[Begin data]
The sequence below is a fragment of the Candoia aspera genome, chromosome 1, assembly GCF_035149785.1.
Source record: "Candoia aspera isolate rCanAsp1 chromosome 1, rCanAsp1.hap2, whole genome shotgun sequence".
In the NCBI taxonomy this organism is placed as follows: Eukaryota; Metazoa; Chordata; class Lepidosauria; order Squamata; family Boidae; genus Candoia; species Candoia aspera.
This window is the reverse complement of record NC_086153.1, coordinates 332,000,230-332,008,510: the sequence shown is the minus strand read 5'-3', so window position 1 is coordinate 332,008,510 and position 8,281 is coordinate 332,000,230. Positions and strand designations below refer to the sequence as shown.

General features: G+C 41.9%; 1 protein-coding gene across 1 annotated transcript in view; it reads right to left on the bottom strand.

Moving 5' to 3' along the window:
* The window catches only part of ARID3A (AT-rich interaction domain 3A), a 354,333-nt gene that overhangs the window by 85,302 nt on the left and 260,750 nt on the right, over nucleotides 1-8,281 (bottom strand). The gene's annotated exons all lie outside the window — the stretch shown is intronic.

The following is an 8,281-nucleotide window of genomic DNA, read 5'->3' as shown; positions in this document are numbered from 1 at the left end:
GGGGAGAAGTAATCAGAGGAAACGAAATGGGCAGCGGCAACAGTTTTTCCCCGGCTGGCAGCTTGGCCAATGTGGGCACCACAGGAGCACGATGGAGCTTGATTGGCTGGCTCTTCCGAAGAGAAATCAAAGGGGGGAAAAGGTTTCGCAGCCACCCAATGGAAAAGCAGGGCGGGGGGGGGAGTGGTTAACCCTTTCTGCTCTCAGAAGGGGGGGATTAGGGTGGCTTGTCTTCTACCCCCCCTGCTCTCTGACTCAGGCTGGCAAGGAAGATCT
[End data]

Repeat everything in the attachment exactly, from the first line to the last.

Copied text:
The sequence below is a fragment of the Candoia aspera genome, chromosome 1, assembly GCF_035149785.1.
Source record: "Candoia aspera isolate rCanAsp1 chromosome 1, rCanAsp1.hap2, whole genome shotgun sequence".
In the NCBI taxonomy this organism is placed as follows: Eukaryota; Metazoa; Chordata; class Lepidosauria; order Squamata; family Boidae; genus Candoia; species Candoia aspera.
This window is the reverse complement of record NC_086153.1, coordinates 332,000,230-332,008,510: the sequence shown is the minus strand read 5'-3', so window position 1 is coordinate 332,008,510 and position 8,281 is coordinate 332,000,230. Positions and strand designations below refer to the sequence as shown.

General features: G+C 41.9%; 1 protein-coding gene across 1 annotated transcript in view; it reads right to left on the bottom strand.

Moving 5' to 3' along the window:
* The window catches only part of ARID3A (AT-rich interaction domain 3A), a 354,333-nt gene that overhangs the window by 85,302 nt on the left and 260,750 nt on the right, over nucleotides 1-8,281 (bottom strand). The gene's annotated exons all lie outside the window — the stretch shown is intronic.

The following is an 8,281-nucleotide window of genomic DNA, read 5'->3' as shown; positions in this document are numbered from 1 at the left end:
GGGGAGAAGTAATCAGAGGAAACGAAATGGGCAGCGGCAACAGTTTTTCCCCGGCTGGCAGCTTGGCCAATGTGGGCACCACAGGAGCACGATGGAGCTTGATTGGCTGGCTCTTCCGAAGAGAAATCAAAGGGGGGAAAAGGTTTCGCAGCCACCCAATGGAAAAGCAGGGCGGGGGGGGGAGTGGTTAACCCTTTCTGCTCTCAGAAGGGGGGGATTAGGGTGGCTTGTCTTCTACCCCCCCTGCTCTCTGACTCAGGCTGGCAAGGAAGATCT